The Cleveland Park Deluge

The Cleveland Park Metro Station was recently all over social media You know the photos I’m talking about, the ones that surfaced after a torrential downpour that created a river of rainwater cascading the Cleveland Park stairs and escalator. Other photos showed the lake that had formed inside the station, the one that commuters were forced to walk through. WMATA had the presence of mind to place a wet-floor cone in the middle of the lake – “Piso Mojado!” — just in case people were unsure whether the floor was wet. I forget where I saw the comments, but someone quipped that at least WMATA had come up with an unconventional approach to addressing the spontaneous fires that have been combusting around the Metro lately. If you have no idea what I’m talking about, take a look here:

There’s also video of it, thanks to WMATA, who was kind enough to post a 10-minute time lapse:

It’s kind of amazing actually, not so much the Cleveland Park River that formed, but how people react to it. A lot of people are just standing around, taking pictures and video, so that they can post to social media and show proof that they were there and alive during the Cleveland Park Deluge. One girl stands there for basically the entirety of the flood, water shooting first past her toes and then up around her shins. Imagine the filth that washed up with the flood. Yikes.

Though WMATA can be blamed for almost everything else – the inspection failures and the subsequent single-tracking that has been plaguing D.C. for weeks – it can’t be blamed for this mishap. And it handled the situation just fine, closing it for a few hours to deal with the sediment, hypodermic needles, and other paraphernalia that might have washed in with the flood.

Somebody asked me the other day if the single-tracking has affected me, given that I have no car, and Metro is one of my main forms of transportation. Truthfully I avoid rush-hour Metro at all costs and am able to do so with my bike. (My commute to work is nearly cut in half because I have that second option.) I mostly stick to riding the Metro on the weekends, which so far has been just fine. But with all the rain, I was forced to make the decision of whether to ride my bike and take the chance of getting soaked, or hop on the Metro. In both instances, I chose the latter, which I almost immediately regretted. This single-tracking is no joke, and all you have to do is take a quick 360 scan to see that everyone around you is feeling it, too. It’s a toxic environment, one that breeds mistrust and contempt. Look into somebody’s eyes on the Metro the next time you’re packed into a car that looks like the Hillsborough disaster, only to approach a platform that’s equally mashed. Maybe you will catch eyes with someone on the platform, the both of you in disbelief and filled with hatred, maybe not for each other necessarily, but maybe for the situation you’ve both found yourselves in, and maybe a little bit for humanity, too.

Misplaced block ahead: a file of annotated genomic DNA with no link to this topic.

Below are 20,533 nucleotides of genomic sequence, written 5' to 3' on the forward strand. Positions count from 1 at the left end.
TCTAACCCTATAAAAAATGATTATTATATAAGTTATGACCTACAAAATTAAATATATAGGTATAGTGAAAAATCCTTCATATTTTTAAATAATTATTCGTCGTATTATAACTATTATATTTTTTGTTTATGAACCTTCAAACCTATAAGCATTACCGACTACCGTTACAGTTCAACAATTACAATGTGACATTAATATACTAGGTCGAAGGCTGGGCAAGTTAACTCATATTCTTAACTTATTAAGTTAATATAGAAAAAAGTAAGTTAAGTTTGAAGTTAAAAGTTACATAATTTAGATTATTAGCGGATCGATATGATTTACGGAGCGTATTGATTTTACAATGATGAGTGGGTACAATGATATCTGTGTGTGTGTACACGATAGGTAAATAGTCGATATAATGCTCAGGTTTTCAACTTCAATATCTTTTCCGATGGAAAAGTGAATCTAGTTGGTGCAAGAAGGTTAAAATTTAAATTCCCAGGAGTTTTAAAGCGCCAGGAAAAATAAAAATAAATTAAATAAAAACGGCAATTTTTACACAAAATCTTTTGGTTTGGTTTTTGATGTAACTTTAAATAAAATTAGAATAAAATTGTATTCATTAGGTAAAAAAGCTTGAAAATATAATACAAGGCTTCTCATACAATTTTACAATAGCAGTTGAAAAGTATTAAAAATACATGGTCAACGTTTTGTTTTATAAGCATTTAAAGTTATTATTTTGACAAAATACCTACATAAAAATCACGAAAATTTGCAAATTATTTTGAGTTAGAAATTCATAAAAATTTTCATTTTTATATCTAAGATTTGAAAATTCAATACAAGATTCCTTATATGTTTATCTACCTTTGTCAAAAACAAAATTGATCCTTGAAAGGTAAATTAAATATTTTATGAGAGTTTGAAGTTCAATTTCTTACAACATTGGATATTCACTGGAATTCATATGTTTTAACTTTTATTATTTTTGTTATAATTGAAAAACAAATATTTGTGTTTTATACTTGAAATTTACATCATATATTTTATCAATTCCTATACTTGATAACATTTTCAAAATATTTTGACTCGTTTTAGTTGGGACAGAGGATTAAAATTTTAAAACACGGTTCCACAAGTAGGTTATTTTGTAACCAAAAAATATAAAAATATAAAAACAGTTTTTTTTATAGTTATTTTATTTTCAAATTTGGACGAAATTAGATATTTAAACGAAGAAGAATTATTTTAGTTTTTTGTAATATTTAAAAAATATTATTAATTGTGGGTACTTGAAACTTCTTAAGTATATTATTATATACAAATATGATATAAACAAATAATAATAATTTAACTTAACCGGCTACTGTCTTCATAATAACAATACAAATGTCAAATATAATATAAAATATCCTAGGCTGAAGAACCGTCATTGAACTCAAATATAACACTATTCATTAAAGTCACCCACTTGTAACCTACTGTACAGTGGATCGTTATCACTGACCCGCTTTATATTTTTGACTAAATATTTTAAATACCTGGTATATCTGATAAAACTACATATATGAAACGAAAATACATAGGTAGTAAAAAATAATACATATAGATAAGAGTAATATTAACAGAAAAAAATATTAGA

Which is a good time to remind myself that you need to get out of D.C. every now and then. Don’t get me wrong, I like this city, and an aerial shot from an airplane that I saw on Reddit reminded me that it has some very green, enviable qualities when comparing it to other east coast cities. I looked at the aerial shot on my phone from my Metro car, trying to track my bike route from Rosslyn to Petworth, wondering where I would be at this point. Probably home I guessed as the Metro car doors opened for the third time, the automated voice coming on to tell everyone to: “Please stand clear of the doors.”

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